A politician recently attacked the BMC for misgovernance and corruption, which makes no sense because it’s untrue
The headquarters of the BMC, which announced a budget outlay of Rs 45,949 crore for 2022-23, of which Rs 14,687.42 crore is marked as ‘general budget’ estimates
I am always annoyed when citizens of Bombay attack the Brihanmumbai Municipal Corporation for any reason. They make all sorts of wild claims about how it is poorly run, talk about corruption that is supposedly entrenched at every level, and badmouth what is, to my mind, one of the most efficiently-run organisations on our planet. I can’t understand where these complaints come from because they obviously aren’t based on facts.
The BMC has been managed by the same political party for as long as I can remember. Bombay has also flooded during every monsoon for as long as I can remember, but that is because the BMC needs more time to come up with a solution. It is staffed by human beings, after all, and how is it reasonable for anyone to find a solution to anything in just 30 years? There are committees that need to be put together, and more committees to evaluate the findings of previous committees. We also need experts to vet the findings of these earlier committees, and politicians to vet the comments of experts to figure out issues of feasibility. By the time this happens, a decade or two has passed and different solutions need to be found to address new economic realities and changes in infrastructure. So, naturally, 30 years is not going to be enough.
Those repeated complaints about corruption are also uncalled for. Yes, it may be impossible for anything to move from one floor to the next at any department without a bribe, and yes, it may be impossible for anyone looking for a licence of any kind to obtain it without paying someone, but that is not a sign of corruption. Hypothetically, if 99 per cent of any organisation is immoral and won’t function without a bribe, is it fair to label that entire organisation as corrupt and inefficient? What about the remaining 1 per cent that go about their job with honesty? Don’t they matter?
In February this year, the BMC revealed its budget for 2022-23, with a total outlay of Rs 45,949 crore. The “general budget” estimates were Rs 14,687.42 crore, which is hardly enough for the “general” running of a city as vast as Bombay. Critics may attack this lack of transparency by saying a “general budget” could cover anything, but I prefer giving them the benefit of doubt, and believe the BMC will utilise this taxpayer-funded amount wisely, on things that genuinely matter. How will we have more ‘I Love Mumbai’ selfie points across the city if the BMC doesn’t fund them? How will we have more statues of mysterious people at crossroads? How will our stations be renamed every other year if there isn’t any money to get this done?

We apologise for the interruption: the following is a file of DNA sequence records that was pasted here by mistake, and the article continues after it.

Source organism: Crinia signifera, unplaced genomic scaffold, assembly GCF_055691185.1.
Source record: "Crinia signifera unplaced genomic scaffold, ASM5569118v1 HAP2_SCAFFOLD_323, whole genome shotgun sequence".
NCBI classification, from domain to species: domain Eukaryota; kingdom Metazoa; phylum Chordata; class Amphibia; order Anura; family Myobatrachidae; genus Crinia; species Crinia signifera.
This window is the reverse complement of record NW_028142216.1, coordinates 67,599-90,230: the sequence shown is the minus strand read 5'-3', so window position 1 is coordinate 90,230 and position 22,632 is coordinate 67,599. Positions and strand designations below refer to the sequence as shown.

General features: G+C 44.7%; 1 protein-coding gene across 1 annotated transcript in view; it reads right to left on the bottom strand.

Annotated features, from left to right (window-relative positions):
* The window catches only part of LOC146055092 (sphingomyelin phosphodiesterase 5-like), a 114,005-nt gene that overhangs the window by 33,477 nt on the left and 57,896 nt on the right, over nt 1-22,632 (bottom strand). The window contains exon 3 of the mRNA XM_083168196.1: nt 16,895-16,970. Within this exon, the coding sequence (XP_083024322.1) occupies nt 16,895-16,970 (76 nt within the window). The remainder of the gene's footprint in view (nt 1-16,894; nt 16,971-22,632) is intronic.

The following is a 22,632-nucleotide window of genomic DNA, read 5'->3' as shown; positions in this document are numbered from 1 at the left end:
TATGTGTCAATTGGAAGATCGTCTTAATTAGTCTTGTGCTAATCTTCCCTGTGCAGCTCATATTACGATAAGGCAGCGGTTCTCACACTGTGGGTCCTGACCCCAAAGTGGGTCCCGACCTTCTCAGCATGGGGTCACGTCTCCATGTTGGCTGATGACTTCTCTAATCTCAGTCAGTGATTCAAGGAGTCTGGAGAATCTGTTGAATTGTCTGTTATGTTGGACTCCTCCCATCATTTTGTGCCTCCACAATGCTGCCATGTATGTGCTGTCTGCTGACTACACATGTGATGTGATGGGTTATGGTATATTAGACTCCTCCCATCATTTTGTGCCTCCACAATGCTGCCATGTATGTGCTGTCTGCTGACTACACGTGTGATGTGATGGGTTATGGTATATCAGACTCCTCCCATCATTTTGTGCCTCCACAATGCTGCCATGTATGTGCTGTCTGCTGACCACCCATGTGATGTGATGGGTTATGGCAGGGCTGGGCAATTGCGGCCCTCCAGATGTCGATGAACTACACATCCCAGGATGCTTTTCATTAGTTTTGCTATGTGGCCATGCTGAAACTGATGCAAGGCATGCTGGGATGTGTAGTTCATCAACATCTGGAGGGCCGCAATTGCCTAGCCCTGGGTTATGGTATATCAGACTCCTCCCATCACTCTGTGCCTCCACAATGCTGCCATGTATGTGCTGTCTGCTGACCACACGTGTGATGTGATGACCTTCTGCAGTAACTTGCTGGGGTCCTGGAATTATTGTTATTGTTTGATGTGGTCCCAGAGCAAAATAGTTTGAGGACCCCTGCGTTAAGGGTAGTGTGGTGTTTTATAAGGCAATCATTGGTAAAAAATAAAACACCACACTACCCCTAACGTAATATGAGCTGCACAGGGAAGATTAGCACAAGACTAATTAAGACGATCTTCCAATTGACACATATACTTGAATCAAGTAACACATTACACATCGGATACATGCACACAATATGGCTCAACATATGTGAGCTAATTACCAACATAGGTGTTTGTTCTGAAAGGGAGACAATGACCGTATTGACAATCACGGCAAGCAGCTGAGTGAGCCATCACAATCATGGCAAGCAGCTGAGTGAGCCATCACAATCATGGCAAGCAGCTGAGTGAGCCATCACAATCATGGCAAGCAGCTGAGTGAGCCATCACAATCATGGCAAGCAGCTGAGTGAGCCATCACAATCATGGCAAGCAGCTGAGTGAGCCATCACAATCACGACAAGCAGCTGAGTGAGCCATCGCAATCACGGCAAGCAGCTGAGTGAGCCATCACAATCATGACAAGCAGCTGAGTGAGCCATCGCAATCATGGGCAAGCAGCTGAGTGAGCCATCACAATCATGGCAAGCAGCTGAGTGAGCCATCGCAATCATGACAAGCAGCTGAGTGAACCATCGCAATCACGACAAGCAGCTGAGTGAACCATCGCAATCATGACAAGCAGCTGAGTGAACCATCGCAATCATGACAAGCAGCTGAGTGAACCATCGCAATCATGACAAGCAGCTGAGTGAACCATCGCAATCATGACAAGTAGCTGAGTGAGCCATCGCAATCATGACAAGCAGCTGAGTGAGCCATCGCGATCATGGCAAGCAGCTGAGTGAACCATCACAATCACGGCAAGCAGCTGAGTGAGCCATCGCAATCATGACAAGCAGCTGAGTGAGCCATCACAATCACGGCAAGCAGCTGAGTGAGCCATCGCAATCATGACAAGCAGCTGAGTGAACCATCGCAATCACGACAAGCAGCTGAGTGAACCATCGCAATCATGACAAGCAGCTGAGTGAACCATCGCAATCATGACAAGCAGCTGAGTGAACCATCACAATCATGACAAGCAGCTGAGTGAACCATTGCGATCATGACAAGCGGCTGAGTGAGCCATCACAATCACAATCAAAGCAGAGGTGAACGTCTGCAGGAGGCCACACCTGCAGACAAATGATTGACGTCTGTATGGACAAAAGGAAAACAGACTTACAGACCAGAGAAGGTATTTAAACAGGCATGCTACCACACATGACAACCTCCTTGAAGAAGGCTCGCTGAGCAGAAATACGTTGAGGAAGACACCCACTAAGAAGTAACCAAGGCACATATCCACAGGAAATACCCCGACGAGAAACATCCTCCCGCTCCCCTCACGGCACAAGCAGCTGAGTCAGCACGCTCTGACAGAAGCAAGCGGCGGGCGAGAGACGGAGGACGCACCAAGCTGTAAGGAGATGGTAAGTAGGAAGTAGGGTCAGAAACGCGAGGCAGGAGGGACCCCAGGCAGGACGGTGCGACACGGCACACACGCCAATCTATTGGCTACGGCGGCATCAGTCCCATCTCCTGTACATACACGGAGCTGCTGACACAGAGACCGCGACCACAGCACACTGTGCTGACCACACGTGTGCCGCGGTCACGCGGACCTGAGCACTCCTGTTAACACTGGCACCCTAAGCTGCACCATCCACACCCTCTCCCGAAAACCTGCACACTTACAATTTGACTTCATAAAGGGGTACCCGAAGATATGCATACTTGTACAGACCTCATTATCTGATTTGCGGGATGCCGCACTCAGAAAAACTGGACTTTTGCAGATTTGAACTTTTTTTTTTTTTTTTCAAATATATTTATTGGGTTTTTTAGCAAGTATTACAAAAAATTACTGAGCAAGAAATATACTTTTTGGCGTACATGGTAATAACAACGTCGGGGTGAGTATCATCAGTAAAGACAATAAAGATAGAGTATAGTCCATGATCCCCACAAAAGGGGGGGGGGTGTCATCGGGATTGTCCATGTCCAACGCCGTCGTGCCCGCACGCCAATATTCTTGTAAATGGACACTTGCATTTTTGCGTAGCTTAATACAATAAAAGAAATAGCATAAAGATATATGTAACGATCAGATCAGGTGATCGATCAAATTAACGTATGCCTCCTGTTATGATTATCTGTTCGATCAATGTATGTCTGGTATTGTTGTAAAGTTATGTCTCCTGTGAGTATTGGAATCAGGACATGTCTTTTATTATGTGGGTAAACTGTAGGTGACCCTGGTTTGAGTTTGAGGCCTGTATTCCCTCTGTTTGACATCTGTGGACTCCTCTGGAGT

And then, Rs 500 crore has been allocated towards education, which should be reason enough to stop doubting that the BMC operates with anything but efficiency. Walk into any BMC-run school today and prepare to be amazed by the high quality of education, food, and infrastructure offered to the millions of students who prefer these to private institutions.
Naysayers should also look at how well the Covid pandemic was managed by the BMC. Yes, over 100,000 people may have died, give or take a few hundred thousand, but is that the sign of a poorly-managed organisation, given that some of the richest countries had worse results? The BMC is probably better run than the United States, and we simply haven’t noticed it yet.
It’s easy to criticise any government body for inefficiency when we aren’t the ones running it. The BMC may someday surprise us all by deciding to hire qualified, well-educated people instead of relatives of politicians to senior positions. Until that day arrives, we should accept that it is doing its best, and struggling to cope with a mere R14,687.42 crore. Yes, its 2021-22 budget was more than the budgets of eight state governments—Tripura, Nagaland, Mizoram, Arunachal Pradesh, Meghalaya, Manipur, Sikkim and Goa—but that doesn’t make it enough for Bombay.
I think we should exercise a little more restraint and give the BMC more time to get things right. In a decade or so, when its official website is up and running seamlessly, and looks as if it has been created by professionals, we may have a better idea of how the organisation works tirelessly for our collective well-being. Thirty years is not enough to fix a city’s problems. We should give the BMC at least 100 years more before we start to complain.
When he isn’t ranting about all things Mumbai, Lindsay Pereira can be almost sweet. He tweets @lindsaypereira
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The views expressed in this column are the individual’s and don’t represent those of the paper.